One person was hospitalized and one new confirmed case of coronavirus was reported on the Vineyard Tuesday, bringing the total number of Covid-19 cases here to 23.

The hospitalization was reported by the Martha’s Vineyard Hospital at a press briefing Tuesday morning, while the new confirmed case was included later in the daily 4 p.m. report from the six Island boards of health.

The new case is a female in her 40s, according to the boards of health report.

The 23 confirmed cases include 11 men and 12 women. By age, cases break down as follows: one under 20, five in their 20s, two in their 30s, one in her 40s, seven in their 50s and seven in their 60s.

Statewide Tuesday, there were 1,184 new cases, the Department of Public Health reported, bringing the total number of confirmed cases to 70,271.

The state also reported 122 new deaths, bringing the total state death toll to 4,212.

At the morning briefing Tuesday, hospital president and chief executive officer Denise Schepici said the hospitalized patient is in stable condition.

The briefing was hosted by Ms. Schepici, hospital spokesman Katrina Delgadillo and the hospital’s chief medical officer, Dr. Pieter Pil.

Hospital officials also elaborated on their expanded testing criteria at the briefing, announcing that anyone who had respiratory symptoms, as well as one other symptom, including a new cough, sore throat, fever, shortness of breath, loss of smell or muscle aches, would be tested.

“There is new criteria based on the number of tests that are now available,” Ms. Schepici said. “But the biggest change has been the removal of the age criteria and the allowing of testing for all symptomatic patients.”

Patients are still required to contact their primary care physician to be screened for testing, or to call the hospital’s screening hotline at 508-684-4500.

Previously, the hospital’s testing criteria, which is set by their parent network Partners Healthcare, did not allow the hospital to test all symptomatic patients, and limited automatic tests to high risk patients showing symptoms, including people over the age of 70.

The change in testing protocols has come with an expanded number of tests conducted at the hospital over the past week and a half.

Dr. Pil said the hospital’s initial focus when the pandemic began had been marshalling resources toward the emergency department because it served as the main entry point for coronavirus infections. Now, the hospital is exploring ways to gradually reopen the non-emergency parts of the facility to elective surgery and treatment as non-Covid related requests for care increase, he said.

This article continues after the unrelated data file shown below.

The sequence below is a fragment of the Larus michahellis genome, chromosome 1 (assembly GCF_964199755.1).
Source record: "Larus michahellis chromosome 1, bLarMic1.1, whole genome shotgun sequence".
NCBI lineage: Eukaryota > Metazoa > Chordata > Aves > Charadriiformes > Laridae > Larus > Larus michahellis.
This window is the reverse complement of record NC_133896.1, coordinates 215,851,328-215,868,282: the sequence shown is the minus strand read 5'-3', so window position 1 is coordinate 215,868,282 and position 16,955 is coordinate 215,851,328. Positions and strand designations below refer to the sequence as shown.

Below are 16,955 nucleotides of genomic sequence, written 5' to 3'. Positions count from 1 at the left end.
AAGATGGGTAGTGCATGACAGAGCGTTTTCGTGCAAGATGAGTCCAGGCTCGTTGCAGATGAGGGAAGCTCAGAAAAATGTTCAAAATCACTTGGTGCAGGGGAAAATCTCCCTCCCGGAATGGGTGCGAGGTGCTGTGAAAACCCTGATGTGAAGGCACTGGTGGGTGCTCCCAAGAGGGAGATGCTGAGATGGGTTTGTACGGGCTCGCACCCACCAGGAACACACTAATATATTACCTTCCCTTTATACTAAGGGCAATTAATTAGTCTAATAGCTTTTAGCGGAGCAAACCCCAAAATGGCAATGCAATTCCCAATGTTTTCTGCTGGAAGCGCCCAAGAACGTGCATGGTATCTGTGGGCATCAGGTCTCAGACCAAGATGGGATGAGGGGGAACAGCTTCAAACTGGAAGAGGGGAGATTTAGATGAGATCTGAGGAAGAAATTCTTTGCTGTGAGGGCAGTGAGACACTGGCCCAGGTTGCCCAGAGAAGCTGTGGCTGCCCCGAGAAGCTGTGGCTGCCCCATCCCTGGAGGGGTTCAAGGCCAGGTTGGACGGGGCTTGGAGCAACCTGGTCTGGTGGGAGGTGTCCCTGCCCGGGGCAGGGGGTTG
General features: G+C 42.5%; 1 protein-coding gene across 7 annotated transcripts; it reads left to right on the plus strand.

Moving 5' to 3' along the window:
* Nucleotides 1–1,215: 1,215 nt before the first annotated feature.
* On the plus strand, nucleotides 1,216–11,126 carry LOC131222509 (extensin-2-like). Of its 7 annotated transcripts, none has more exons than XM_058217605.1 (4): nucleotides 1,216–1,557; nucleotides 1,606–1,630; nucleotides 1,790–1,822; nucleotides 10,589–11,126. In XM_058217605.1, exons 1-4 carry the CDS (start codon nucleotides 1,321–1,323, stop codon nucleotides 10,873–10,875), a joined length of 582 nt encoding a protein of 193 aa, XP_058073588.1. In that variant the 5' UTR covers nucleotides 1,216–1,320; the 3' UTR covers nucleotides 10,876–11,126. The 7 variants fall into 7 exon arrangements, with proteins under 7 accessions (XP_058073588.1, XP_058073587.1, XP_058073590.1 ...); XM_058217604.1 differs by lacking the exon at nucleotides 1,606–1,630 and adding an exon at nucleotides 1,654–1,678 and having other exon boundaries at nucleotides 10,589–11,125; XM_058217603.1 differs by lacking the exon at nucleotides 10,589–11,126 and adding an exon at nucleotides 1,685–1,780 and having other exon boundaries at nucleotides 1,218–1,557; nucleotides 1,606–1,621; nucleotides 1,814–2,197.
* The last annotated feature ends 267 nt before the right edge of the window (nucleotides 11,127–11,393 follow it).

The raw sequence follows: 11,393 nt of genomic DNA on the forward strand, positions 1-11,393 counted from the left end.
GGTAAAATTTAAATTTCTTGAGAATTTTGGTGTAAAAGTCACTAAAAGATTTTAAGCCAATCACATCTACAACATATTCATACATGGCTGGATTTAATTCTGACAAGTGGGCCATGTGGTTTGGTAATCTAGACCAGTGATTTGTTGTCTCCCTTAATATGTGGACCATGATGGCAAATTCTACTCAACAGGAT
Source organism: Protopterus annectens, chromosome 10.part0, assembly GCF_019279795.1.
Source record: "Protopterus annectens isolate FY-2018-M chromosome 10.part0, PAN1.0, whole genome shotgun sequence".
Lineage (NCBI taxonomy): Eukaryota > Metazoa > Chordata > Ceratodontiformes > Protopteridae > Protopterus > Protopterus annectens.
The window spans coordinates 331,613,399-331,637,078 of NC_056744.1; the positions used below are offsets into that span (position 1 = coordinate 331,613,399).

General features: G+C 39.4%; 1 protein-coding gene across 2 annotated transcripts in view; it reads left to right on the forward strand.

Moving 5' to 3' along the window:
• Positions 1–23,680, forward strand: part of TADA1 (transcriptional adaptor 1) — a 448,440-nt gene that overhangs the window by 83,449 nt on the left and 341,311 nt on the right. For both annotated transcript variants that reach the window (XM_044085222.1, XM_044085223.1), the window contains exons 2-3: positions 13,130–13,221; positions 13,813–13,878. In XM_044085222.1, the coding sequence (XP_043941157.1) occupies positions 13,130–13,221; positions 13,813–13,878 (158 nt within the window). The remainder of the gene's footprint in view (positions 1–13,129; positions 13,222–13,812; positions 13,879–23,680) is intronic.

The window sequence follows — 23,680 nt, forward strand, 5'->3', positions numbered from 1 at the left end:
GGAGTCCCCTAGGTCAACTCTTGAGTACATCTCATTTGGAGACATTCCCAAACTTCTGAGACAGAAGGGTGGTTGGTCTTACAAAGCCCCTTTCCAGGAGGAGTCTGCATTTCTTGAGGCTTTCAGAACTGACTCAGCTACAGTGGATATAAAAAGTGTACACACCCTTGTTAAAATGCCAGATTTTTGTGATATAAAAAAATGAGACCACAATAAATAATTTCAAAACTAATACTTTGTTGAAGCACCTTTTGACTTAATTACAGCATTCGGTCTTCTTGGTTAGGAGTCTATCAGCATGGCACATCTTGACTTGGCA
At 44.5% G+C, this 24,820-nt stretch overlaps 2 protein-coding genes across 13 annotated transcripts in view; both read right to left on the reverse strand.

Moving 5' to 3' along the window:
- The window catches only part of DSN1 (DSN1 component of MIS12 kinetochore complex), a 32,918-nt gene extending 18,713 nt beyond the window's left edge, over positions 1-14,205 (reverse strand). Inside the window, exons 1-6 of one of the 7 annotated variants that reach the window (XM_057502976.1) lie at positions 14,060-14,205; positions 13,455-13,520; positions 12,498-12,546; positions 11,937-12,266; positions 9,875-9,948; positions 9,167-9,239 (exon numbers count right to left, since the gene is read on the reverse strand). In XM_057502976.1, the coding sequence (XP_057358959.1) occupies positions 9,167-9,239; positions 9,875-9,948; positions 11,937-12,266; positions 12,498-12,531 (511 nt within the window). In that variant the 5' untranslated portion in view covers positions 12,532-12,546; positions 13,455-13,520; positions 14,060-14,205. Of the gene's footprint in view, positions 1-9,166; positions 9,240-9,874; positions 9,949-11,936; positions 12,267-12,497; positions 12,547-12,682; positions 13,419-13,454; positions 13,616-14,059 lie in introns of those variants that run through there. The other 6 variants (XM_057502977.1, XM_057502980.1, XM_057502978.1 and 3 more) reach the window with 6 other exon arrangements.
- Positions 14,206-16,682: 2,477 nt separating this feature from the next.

The first two things the hospital has done are separate out low-risk patients and direct them to an ED annex for care, as well as screen all patients at the hospital’s triage tent outside the emergency room. But the hospital plans to expand those efforts with a new, second entrance for low-risk patients, Dr. Pil said.

“As our volume of non-emergency care begins to tick up, we are in the process of constructing and designing a second entrance for non-emergency care patients to be screened and enter the facility,” he said.

Dr. Pil said he didn’t expect to see the hospital open to elective surgery or care until after June 1, and said that three main things would factor into the decision, including the current best-practice science, guidance from state officials, and importantly, the quantity of personal protective equipment (PPE) available for hospital staff and patients.

“Unless that equipment is in robust supply we will be challenged to proceed,” Dr. Pil said.

Asked about the hospital’s current supply, Dr. Pil said the hospital was in good shape because of sourcing from Mass General and generous donations, and that all staff and patients were provided with masks upon entry.

“I have not heard that any patient has not gotten a mask on arrival to the hospital,” Dr. Pil said. “That is our policy and we are adequately stocked to do that.”

Dr. Pil praised his staff and their level of preparedness as well, saying that everyone was working overtime.

“What I have learned over the last 40 days is that we have an incredible team of people here, and that a pandemic is the ultimate team-building event for a hospital,” Dr. Pil said. “What a team we have, and I couldn’t be more proud.”

Ms. Schepici also gave a special shoutout to the hospital’s nurses during the briefing, noting that Wednesday marked National Nurses Day in honor of Florence Nightingale’s birthday. She thanked head of nursing Claire Seguin for all her hard work during the pandemic, and said the hospital had created a scholarship fund in honor of longtime nurse Carol Bardwell, who retired in March.

The hospital will be accepting donations to the scholarship fund.

“I can’t say enough about our group of nurses at MVH and Windemere,” Ms. Schepici said. “Simply put, I love them for what they do every day, but especially now in the time of Covid.”